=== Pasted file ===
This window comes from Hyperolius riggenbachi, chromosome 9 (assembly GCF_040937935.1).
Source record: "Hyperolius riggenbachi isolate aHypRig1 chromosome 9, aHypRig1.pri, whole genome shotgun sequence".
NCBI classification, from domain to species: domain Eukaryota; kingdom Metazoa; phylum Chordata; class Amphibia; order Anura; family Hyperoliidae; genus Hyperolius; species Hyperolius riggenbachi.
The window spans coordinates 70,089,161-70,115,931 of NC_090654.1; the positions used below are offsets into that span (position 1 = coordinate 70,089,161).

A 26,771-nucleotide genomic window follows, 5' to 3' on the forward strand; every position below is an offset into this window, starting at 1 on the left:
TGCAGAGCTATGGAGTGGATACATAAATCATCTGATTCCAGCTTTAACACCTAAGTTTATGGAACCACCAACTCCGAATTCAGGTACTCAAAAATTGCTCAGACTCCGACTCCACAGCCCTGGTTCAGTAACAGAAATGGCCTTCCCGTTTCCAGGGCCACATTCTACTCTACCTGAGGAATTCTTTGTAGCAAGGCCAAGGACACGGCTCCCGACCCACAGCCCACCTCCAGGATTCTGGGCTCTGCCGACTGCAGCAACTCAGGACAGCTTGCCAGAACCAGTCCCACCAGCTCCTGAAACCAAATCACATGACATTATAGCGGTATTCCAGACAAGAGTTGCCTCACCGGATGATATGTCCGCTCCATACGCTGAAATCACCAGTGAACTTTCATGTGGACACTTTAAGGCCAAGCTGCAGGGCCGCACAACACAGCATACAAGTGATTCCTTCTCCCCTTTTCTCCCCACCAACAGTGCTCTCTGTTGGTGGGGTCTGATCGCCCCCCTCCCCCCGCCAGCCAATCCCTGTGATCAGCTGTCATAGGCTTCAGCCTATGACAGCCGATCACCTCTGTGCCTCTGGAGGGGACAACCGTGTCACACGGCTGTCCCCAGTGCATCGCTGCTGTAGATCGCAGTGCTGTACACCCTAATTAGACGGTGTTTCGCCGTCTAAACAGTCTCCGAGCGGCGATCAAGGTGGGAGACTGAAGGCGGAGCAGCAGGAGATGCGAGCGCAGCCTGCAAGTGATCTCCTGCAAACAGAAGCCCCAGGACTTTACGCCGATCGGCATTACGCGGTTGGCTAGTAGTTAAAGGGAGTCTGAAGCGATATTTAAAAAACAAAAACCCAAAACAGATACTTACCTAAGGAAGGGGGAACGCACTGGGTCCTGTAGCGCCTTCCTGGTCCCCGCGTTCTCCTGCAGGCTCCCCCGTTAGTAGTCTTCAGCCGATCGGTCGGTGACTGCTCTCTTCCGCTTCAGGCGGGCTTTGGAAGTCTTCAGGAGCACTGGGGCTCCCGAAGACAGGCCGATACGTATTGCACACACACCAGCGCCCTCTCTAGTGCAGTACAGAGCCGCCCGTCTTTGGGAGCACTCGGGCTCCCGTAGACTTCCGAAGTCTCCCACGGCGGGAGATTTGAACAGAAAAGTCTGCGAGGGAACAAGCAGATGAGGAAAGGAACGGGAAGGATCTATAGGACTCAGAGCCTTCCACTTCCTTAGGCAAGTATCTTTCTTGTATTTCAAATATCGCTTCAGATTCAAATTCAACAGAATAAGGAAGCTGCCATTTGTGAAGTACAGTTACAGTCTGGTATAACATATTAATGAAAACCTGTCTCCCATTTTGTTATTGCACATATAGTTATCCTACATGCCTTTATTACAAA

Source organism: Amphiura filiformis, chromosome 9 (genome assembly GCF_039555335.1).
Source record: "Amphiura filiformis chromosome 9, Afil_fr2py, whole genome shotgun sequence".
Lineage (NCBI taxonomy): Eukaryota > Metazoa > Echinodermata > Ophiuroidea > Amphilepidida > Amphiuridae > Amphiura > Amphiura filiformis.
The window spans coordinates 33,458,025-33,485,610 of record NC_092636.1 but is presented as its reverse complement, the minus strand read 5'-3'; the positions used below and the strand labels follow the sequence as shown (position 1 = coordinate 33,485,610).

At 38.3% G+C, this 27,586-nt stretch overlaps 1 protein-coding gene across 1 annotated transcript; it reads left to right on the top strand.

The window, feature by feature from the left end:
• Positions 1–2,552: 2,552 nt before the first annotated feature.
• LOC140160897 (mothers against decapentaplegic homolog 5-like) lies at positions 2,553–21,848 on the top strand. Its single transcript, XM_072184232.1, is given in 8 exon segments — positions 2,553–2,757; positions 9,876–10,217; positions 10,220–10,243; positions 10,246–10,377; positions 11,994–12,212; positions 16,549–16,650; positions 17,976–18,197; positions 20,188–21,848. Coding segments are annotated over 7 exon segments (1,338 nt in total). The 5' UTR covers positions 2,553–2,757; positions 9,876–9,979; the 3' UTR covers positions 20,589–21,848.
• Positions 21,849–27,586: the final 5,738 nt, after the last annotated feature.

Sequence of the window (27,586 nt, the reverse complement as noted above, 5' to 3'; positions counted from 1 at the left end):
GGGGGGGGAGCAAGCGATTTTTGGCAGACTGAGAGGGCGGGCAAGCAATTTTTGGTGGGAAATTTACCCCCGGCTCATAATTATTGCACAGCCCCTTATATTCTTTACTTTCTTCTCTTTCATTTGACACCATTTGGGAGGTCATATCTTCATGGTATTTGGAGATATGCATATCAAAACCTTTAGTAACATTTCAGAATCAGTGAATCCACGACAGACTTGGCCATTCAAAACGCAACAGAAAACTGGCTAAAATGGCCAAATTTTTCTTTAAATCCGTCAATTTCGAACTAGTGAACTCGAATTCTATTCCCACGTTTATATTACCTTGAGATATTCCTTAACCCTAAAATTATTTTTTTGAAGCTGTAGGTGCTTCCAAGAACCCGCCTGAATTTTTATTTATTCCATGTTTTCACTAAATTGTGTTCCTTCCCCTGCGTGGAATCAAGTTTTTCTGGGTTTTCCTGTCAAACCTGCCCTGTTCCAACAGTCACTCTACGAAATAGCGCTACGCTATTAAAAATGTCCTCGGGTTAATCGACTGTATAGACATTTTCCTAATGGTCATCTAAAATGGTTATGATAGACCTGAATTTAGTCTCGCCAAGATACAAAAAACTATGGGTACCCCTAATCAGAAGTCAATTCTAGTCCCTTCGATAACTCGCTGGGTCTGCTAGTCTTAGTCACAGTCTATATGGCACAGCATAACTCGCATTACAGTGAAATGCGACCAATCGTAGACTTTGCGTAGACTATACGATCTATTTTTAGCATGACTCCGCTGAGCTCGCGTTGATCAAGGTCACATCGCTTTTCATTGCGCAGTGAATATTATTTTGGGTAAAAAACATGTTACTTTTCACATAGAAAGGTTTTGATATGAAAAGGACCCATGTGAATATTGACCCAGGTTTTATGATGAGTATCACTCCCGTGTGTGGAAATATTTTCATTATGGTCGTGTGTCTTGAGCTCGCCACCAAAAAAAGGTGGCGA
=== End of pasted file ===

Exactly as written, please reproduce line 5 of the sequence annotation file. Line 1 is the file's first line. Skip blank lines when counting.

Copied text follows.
A 26,771-nucleotide genomic window follows, 5' to 3' on the forward strand; every position below is an offset into this window, starting at 1 on the left: